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12 Comments

  1. My in-laws throw up if they consume MSG. It makes me exhausted and gives me headaches.

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  2. I am curious as to what people do for kid drinks. My kids drink kool-aid mostly, and every time I try to stop it, my husband will just buy more because the kids will hardly drink anything else. Any ideas? No milk in our house as we have 2 kids with dairy allergy and a third with lactose intolerance.

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    • My girls love almond milk! We buy the kind that is lactose and soy free!! We only keep water and milk in the house. My husband loves soda but the kids do not get that and I do not drink that anymore. Occasionally They will get a gatorade but usually only when they are sick and puking and i cannot get them to hold anything else down… I have noticed that if there are too many options around, food or drink, they will go for the tastier(usually bad for you) one. In most cases if you limit their options they will adapt to it…it may not be easy..but worth it. Just what I have noticied 😉

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  3. Becky,

    My best suggestion in this case is herbal teas (fruit flavored with real fruit bits and herbs, but no actual "tea" and no caffeine. I get some from Teavana, but there are lots of types out there. Just make it and mix with some honey. It tastes a lot like Kool aid, but without the artificial aftertaste. And no white sugar! Otherwise you could use diluted 1OO% juice or even just water. They'll get used to it eventually! But really, it sounds like you and your husband need to have a serious talk about kids' drinks, because especially if Kool aid is nearly the ONLY thing they drink, they are getting a LOT of extra white sugar and food dyes, and those are prime causes of obesity and other issues among kids. They just don't need all that extra sugar in drink form.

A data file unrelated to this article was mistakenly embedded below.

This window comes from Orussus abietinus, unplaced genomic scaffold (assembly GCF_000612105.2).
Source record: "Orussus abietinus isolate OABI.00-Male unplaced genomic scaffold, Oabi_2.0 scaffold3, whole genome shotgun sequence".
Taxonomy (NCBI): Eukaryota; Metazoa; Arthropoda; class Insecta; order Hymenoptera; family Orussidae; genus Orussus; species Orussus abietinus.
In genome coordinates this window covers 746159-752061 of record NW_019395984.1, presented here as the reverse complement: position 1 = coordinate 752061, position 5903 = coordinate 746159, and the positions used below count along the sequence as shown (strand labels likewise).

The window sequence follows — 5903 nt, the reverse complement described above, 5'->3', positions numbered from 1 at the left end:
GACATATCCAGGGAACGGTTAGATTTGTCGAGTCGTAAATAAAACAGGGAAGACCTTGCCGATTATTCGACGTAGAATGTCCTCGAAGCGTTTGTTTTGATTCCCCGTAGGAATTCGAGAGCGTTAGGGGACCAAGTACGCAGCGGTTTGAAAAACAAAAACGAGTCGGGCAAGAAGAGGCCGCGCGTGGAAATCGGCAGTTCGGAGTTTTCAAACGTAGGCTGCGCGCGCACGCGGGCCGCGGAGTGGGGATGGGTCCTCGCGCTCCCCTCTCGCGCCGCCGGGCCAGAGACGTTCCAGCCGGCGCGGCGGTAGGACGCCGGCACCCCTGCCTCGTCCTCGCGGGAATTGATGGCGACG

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  4. @ Becky- I feel your pain on the milk intolerace, we can't do it over here either! We drink Cocunut milk(So delicious brand) the way most drink real milk (the kiddos get 2-3 servings a day, about a sippy and a half :)), and besides that they get watered down juice, water, or thier current favorite(or constant favorite) is tea with honey. We just use Passion tea from Tazo(the brand starbucks sells, but you can find it in practically any grocery store for a few bucks). Just choose a bright colored tea and you should be fine. And I would agree with Kate on the no white sugar thing, however, kool-aid to no sugar may be a rather large jump. Maybe start out with pretty sweet, and each batch decrease the sugar/ swich to more honey, until hopefully in a few weeks they are drinking just lightly sweetened honey tea. Hang in there, they will drink when they are thirsty 🙂